Czech President Miloš Zeman has confirmed he will run for a second term.After much speculation, 72-year-old Zeman confirmed the run at a meeting with key backers on Thursday.
Zeman, known abroad for his strong opposition to Islamism and mass immigration, his endorsement of Donald J. Trump for the U.S. presidency, and his calls for more constructive relations between the West and the Russian Federation, is the Czech Republic’s most popular politician, as well as its first directly-elected head of state.
His spokesman, Jiří Ovčáček, caused consternation in Brussels when he tweeted that “Trump protects his country, he’s concerned with the safety of his citizens. Exactly what EU elites do not do”, shortly after the U.S. president first introduced travel restrictions on asylum seekers and nationals of certain countries identified as a terror risk by the Obama administration.
Zeman believes the migrant influx poses an existential threat to Europe, as well an imminent physical threat, cautioning that “if European countries accept a wave of migrants, there will be terrorist groups among them, of which also a Libyan minister has warned” in November 2016.
“By accepting the migrants, we strongly facilitate Islamic State’s expansion to Europe.”
Months later, he said “Muslims should remain in the countries where they live [and] they should work in them, and they should not go to Europe, where they do not want to work,” following revelations that just 3 per cent of the 1.2 million new arrivals to Germany had found jobs.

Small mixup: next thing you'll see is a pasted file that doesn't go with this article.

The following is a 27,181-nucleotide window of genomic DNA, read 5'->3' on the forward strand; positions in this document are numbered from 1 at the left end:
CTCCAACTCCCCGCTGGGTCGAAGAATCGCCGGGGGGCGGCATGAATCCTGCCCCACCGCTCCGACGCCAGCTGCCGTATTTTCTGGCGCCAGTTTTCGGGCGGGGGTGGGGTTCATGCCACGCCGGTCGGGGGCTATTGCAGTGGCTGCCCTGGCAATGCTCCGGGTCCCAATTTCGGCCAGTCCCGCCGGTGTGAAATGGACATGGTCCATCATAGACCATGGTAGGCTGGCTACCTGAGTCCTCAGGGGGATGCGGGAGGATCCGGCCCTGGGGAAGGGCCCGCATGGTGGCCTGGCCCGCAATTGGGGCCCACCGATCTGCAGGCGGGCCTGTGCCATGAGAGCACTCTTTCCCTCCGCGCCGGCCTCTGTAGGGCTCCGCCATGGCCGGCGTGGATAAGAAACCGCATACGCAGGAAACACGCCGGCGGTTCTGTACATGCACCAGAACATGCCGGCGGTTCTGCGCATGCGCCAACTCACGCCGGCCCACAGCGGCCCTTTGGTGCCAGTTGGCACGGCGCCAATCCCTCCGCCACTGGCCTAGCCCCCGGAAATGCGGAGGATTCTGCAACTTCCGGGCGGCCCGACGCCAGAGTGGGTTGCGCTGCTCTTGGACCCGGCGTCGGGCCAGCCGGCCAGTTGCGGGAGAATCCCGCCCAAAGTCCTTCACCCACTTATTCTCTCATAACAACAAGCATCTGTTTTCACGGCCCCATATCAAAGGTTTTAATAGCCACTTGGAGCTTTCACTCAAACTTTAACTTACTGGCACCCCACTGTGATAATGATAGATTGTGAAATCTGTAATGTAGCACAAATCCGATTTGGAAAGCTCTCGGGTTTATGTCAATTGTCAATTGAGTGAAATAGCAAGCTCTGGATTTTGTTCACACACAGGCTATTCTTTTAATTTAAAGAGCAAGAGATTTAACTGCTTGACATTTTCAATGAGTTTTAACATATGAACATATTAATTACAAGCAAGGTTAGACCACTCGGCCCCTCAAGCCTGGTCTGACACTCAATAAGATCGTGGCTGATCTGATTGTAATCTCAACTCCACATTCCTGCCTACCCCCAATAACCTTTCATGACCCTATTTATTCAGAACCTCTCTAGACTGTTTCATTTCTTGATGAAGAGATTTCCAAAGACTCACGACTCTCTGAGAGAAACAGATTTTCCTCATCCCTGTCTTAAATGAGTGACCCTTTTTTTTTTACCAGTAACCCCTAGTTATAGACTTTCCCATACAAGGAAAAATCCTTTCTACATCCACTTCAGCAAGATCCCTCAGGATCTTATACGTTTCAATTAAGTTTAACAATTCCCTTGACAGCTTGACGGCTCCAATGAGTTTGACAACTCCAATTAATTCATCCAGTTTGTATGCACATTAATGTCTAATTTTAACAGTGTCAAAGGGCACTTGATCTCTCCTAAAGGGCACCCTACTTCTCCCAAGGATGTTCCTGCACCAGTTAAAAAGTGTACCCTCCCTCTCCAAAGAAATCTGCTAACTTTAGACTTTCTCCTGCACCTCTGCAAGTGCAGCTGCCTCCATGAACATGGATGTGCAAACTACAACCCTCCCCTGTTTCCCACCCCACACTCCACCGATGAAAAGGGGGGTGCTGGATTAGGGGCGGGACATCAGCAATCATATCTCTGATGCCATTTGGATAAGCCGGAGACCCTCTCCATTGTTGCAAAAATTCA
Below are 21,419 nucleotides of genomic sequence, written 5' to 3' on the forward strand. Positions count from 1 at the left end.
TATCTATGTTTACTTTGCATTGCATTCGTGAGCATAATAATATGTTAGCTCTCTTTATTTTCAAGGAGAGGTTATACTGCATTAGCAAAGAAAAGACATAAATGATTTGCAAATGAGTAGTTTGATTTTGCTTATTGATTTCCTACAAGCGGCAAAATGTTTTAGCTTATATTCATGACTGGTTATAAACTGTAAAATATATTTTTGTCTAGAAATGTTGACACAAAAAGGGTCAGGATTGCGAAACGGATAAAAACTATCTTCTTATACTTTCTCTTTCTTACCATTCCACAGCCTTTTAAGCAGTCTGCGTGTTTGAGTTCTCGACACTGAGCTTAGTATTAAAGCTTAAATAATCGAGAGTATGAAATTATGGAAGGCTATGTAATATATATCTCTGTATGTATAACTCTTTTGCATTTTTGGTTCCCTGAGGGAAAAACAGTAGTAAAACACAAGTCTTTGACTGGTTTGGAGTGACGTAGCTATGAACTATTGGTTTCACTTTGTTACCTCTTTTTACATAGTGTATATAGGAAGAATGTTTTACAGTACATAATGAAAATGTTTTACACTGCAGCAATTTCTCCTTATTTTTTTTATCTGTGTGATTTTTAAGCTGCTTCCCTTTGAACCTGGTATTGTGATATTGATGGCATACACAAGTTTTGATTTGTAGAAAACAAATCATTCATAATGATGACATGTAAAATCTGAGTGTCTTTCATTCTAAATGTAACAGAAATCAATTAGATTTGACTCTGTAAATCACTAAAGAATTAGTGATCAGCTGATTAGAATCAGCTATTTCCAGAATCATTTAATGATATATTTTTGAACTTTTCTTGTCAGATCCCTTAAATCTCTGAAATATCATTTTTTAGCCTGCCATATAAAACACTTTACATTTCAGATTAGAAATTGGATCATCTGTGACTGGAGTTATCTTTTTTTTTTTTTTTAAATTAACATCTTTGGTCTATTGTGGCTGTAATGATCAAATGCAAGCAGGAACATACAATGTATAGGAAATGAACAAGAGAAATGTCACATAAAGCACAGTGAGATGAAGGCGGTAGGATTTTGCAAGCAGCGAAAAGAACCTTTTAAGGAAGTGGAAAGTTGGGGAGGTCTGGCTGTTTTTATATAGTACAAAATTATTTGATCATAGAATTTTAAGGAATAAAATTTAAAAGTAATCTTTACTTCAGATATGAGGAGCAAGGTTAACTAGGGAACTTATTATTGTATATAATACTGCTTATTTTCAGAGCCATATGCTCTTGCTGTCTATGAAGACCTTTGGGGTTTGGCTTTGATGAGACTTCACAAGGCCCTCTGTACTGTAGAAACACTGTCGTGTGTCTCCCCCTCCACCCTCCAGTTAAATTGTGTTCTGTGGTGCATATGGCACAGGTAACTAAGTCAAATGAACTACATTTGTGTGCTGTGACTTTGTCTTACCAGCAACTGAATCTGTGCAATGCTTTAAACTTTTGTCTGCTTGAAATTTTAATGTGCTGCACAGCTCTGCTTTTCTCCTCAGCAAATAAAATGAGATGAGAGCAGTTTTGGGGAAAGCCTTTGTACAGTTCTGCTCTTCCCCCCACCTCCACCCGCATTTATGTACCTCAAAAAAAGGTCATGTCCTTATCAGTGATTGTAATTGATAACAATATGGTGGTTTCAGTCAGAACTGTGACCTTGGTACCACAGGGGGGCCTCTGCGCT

Zeman has also agreed with President Trump that “dishonest media are part of a corrupt system”, favouring a political approach centred on direct engagement with members of the public.
He is also unusual among EU leaders in his strong support of the right of self-defence for citizens. He has urged Czechs “to arm themselves against terrorists”, as in Israel, where “almost every man walks with a machine gun over his shoulder” and perpetrating Paris-style attacks on the ordinary public is much more difficult.
Zeman has been forthright in his belief that Europe is “facing an organised invasion and not a spontaneous movement of refugees.”
“The experience of Western European countries which have ghettos and excluded localities shows that the integration of the Muslim community is practically impossible,” he said.
“Let them have their culture in their countries and not take it to Europe, otherwise it will end up like Cologne.”